“They won’t have many of the books students will need,” he said. “I’ve heard roughly 30 percent to 40 percent.
“I still think to buy or rent online is cheaper,” he said. “But it’s a wonderful alternative if you’re buying books at the bookstore, and it’s a good idea to have that option.”
DiStaola said renting through the bookstore offers advantages that renting from other sources can’t provide.
“They can use their financial aid to rent, they can ensure they get the right book, and there’s a method of refunding if they drop the class,” he said.
He said the program, in which Follett has invested $120 million, has been tweaked since last year to give faculty increased flexibility and to allow for both online and in-store rentals.
A new federal law is designed to help students get a better handle on textbook costs that now average $700 a year, according to the National Association of College Stores.
The Higher Education Opportunity Act, which went into effect July 1, requires that textbook publishers and universities disclose of the wholesale and retail prices of a book and changes made in the text over the three previous editions. The law also requires that publishers alert professors to the cost of a book before they select it for their courses.
The act applies to all colleges and universities that accept federal aid.
U.S. Sen. Dick Durbin, D-Ill., who pushed for the new law, also advocates the Open College Textbook Act, which would provide grants to put general texts online for free access by students.
He said Congress probably won’t consider that act this year.
During a recent teleconference sponsored by Durbin’s office, Rashi Mangalick, a student at the University of Wisconsin at Madison, said he spent $900 on textbooks last year and got only $150 back when he sold them back.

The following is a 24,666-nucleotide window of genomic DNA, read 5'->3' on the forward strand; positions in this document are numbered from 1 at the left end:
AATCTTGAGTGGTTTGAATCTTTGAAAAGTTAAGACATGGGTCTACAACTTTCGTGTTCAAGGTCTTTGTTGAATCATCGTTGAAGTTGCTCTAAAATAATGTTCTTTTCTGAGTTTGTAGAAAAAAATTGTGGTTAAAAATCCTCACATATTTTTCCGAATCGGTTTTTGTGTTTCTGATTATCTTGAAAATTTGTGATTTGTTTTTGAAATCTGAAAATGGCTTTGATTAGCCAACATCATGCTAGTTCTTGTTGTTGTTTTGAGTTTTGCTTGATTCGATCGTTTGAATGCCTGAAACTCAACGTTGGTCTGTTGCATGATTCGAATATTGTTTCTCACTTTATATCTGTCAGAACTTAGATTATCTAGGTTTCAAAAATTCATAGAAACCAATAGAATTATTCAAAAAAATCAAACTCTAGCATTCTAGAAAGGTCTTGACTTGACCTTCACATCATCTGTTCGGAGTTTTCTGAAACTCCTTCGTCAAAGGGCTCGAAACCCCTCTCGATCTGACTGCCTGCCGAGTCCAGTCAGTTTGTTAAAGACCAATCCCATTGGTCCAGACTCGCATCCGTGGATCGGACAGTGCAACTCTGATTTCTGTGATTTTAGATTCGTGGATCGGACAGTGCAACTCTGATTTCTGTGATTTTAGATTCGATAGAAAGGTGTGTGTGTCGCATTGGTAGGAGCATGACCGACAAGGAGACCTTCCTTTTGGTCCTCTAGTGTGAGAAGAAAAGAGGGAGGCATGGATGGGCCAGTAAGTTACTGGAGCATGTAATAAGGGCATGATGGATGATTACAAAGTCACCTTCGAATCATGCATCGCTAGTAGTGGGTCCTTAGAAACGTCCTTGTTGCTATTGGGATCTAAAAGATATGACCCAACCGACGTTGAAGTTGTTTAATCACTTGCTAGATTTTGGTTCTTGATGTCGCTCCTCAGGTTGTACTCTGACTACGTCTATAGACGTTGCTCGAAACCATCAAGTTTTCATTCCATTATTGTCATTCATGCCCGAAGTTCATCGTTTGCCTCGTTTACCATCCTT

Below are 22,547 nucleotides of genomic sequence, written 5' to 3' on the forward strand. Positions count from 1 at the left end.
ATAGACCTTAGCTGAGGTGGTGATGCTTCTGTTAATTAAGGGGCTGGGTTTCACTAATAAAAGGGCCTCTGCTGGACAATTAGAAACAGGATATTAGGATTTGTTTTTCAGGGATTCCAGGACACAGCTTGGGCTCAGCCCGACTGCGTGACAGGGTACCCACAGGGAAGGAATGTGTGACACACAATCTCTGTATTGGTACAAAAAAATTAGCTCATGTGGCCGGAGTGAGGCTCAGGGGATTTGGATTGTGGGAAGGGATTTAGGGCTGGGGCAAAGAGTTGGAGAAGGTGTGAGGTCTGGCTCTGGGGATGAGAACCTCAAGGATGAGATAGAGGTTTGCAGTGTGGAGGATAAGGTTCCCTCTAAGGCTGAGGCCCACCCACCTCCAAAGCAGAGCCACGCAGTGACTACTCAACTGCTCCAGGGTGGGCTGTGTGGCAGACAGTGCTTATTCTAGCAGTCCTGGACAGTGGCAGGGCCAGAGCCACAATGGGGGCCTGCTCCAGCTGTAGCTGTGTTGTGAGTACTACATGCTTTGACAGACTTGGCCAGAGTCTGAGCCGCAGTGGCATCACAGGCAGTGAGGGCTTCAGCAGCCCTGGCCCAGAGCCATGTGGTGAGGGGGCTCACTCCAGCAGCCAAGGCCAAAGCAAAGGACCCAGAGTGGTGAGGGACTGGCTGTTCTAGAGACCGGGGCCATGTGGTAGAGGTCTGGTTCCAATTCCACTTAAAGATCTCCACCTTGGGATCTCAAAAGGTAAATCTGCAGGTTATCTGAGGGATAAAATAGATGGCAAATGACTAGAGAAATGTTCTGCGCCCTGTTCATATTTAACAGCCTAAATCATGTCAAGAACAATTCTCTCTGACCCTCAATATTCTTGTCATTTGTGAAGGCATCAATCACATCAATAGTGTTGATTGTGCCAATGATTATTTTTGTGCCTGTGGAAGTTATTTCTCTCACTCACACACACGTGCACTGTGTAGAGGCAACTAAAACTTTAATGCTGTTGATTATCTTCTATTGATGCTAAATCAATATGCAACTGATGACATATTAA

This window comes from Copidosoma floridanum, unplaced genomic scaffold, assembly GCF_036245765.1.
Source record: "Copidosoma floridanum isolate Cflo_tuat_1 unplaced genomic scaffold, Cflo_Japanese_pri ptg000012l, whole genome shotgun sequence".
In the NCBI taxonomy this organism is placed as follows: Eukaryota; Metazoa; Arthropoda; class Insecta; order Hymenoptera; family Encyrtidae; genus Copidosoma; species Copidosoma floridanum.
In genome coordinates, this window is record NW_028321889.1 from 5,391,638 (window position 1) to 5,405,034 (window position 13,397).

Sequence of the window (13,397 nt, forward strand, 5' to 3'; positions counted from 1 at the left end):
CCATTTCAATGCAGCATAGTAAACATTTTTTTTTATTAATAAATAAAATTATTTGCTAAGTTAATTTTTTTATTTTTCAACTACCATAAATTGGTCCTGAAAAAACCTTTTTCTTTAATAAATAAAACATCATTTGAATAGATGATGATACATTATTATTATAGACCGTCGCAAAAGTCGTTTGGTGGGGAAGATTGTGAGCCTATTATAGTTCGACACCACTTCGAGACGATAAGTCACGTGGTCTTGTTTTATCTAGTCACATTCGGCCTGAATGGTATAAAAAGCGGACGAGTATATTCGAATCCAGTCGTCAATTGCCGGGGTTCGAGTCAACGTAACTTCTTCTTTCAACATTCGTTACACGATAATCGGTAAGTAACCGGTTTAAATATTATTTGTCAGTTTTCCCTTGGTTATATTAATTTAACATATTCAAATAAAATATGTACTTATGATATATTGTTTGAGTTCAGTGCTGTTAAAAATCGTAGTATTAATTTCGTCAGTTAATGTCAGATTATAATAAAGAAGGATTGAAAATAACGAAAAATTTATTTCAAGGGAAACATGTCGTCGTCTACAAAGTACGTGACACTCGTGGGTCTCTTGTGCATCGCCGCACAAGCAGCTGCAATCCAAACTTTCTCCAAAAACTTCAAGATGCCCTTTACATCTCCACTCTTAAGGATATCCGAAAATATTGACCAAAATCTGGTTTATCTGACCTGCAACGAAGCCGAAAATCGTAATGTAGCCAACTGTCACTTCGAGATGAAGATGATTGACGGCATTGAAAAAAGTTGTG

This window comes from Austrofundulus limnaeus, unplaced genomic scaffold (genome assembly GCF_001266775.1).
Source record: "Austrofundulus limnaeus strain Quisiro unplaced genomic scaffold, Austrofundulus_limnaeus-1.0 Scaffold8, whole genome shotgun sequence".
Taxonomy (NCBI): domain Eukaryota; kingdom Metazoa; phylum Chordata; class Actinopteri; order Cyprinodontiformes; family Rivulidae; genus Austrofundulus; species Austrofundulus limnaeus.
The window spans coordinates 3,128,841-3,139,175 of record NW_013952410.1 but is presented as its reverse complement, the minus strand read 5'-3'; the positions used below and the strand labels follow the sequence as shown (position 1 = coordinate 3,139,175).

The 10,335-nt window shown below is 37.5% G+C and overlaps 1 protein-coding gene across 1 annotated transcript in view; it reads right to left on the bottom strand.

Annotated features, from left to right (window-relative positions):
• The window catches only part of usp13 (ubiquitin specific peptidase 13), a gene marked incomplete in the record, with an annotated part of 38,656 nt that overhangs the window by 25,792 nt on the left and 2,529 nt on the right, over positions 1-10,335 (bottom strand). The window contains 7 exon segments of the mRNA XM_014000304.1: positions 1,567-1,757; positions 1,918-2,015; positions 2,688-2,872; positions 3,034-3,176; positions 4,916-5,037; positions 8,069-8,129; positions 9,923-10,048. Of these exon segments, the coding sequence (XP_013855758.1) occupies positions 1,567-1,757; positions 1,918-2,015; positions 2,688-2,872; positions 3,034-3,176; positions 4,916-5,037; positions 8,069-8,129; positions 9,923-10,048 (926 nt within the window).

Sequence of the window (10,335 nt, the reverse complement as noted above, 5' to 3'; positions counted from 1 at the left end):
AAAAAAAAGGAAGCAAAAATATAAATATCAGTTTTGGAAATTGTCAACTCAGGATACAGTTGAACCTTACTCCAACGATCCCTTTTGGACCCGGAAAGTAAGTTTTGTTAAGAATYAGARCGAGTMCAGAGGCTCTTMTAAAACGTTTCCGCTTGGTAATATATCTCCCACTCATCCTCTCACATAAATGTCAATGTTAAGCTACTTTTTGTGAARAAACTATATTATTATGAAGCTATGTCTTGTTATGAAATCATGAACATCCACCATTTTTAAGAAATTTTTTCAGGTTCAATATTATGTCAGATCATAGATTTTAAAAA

D. Steven White, a professor of marketing and international business at the University of Massachusetts-Dartmouth, is using an “open textbook” in one of his classes and expects between 40 percent and 50 percent of the students to use the free online version of the book.
“Affordable alternatives exist,” he said. “Flatworldknowledge.com (an open-source textbook provider) is turning the industry on its head, for example.”
EIU’s rental tradition
Students at Eastern Illinois University in Charleston have never had to buy their textbooks.
“We’ve been renting textbooks since the first students in 1899 rented them for $1,” said university spokeswoman Vicki Shaw-Woodard.
“I just can’t imagine how much students have to pay for books right now,” she said. “I know I wouldn’t want to do it.”
EIU will charge students $9.95 per credit hour this fall for their texts, no matter how many are required for a class. With most full-time students taking 15 credit hours, that means they will pay slightly less than $150 per semester for books.
They still have to buy some books that can’t be returned, such as workbooks.
In 2004, there were only about 20 universities nationwide at which students rented their texts instead of buying them outright. Eastern and Southern Illinois University at Edwardsville were among them, Shaw-Woodard said.
Students can buy their books instead of returning them at the end of the semester. The cost depends on how many times the book has been issued.
“The cost goes down 10 percent per issue, but never goes below half-price,” Shaw-Woodard said. EIU also has a “sidewalk sale” of discards and outdated texts once a semester.
“There have been situations in the past where some were wanting to have more leeway in what texts to use, but getting away from renting textbooks was never seriously considered,” Shaw-Woodard said. “It’s very popular among students and their parents.”
A new textbook rental building opened at EIU this summer and will be used for the first time in the fall, she said.